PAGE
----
So, with all this in mind, my blogging plan for this year is to post one day a week, focusing on reflections from the past week's classes. I'm teaching Honors Biology (9th grade), Honors Anatomy & Physiology (11th & 12th grade), and AP Biology (11th and 12th grade) this year, and I may or may not write about every class each week.

Without further ado...Here's what we did this past week!

Honors Biology
I introduced the idea of scientific argumentation to my 9th graders during the first week of school. The CER framework was brand-new to them, so I had them practice it in pieces. They put all of those pieces together in a full written argument last week, and the results were daunting. It was clear the students were still struggling with data analysis and applying science ideas to explain data. I needed to hit the brakes and revisit CER.

Since we're in the middle of exploring a phenomenon associated with healthy diet and weight (involving NGSS standards on biomolecules and cellular respiration), at the end of last week the class worked together to design an experiment that required them to collect heart rate data for various cardiovascular activities. I then worked with them step by step to analyze the data, modeling how to sort on a spreadsheet, how to account for outliers, when to average data, how to judge whether data is reliable, and how to discuss trends and patterns in data. Students worked in partners and used their whiteboards to write a Claim and Evidence for the cardio data. Using whiteboards was great for this because as I circled the groups and gave them feedback they needed to make lots of changes, which is easy to do on a whiteboard. Also whiteboards are easier for me to read than a lap top screen or notebook page when I'm on the move around a classroom. Many groups filled two whiteboards as I prompted them to fully and specifically support their claims.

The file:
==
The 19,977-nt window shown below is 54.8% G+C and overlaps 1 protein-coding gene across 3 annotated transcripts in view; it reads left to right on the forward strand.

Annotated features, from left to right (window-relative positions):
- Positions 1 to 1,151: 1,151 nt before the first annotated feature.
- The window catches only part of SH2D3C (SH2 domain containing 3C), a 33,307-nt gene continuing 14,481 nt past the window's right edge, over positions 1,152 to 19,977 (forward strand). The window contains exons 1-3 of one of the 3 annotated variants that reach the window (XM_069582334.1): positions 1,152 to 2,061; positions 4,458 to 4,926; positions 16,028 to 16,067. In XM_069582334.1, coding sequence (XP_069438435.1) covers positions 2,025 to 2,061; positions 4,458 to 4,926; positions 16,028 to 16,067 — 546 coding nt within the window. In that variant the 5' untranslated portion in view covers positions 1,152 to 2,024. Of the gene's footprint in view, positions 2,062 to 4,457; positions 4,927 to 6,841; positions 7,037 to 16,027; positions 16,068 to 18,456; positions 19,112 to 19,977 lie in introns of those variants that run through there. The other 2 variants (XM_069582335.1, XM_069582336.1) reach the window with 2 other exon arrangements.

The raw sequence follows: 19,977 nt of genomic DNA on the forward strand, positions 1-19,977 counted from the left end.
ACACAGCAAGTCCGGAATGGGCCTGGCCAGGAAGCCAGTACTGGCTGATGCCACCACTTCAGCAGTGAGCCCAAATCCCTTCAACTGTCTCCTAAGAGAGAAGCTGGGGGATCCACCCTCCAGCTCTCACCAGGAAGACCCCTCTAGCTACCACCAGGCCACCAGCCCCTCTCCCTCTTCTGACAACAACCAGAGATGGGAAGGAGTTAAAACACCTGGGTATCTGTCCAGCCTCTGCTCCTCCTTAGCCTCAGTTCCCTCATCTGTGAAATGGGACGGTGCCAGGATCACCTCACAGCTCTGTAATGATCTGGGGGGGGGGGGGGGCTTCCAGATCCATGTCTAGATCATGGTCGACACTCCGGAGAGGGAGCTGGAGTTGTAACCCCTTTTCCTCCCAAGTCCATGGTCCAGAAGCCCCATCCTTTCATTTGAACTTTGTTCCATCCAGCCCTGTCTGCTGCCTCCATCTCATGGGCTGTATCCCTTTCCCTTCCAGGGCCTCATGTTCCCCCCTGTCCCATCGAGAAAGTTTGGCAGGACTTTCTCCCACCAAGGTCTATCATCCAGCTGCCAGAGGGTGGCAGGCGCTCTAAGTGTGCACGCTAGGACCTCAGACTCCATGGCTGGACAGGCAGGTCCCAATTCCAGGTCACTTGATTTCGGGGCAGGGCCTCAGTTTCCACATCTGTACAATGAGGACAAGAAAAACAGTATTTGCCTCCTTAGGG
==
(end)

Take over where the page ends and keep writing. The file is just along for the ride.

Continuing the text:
I used a similar strategy for the Reasoning section - student pairs working on whiteboards. During this time, most of my prompting was asking, "why?"

Student: Jogging increased heart rate more than playing basketball.
Me: Why?
Student: Because you're moving more when you're jogging.
Me: Why does moving more increase your heart rate more?
Student: Because you need more oxygen.
Me: Why?
Student: Because you need more energy.
Me: Why do you need energy to jog?
Student: To move the muscles.
Me: How are energy and oxygen related?
Student: Oxygen is needed to make ATP in cellular respiration.
Me: And what does heart rate have to do with that?

I think you get the idea. Initially, this student's Reasoning would have simply begun and ended with, "You're moving more when you're jogging." I'm working to help them better understand how deeply they need to dig to truly justify their claims.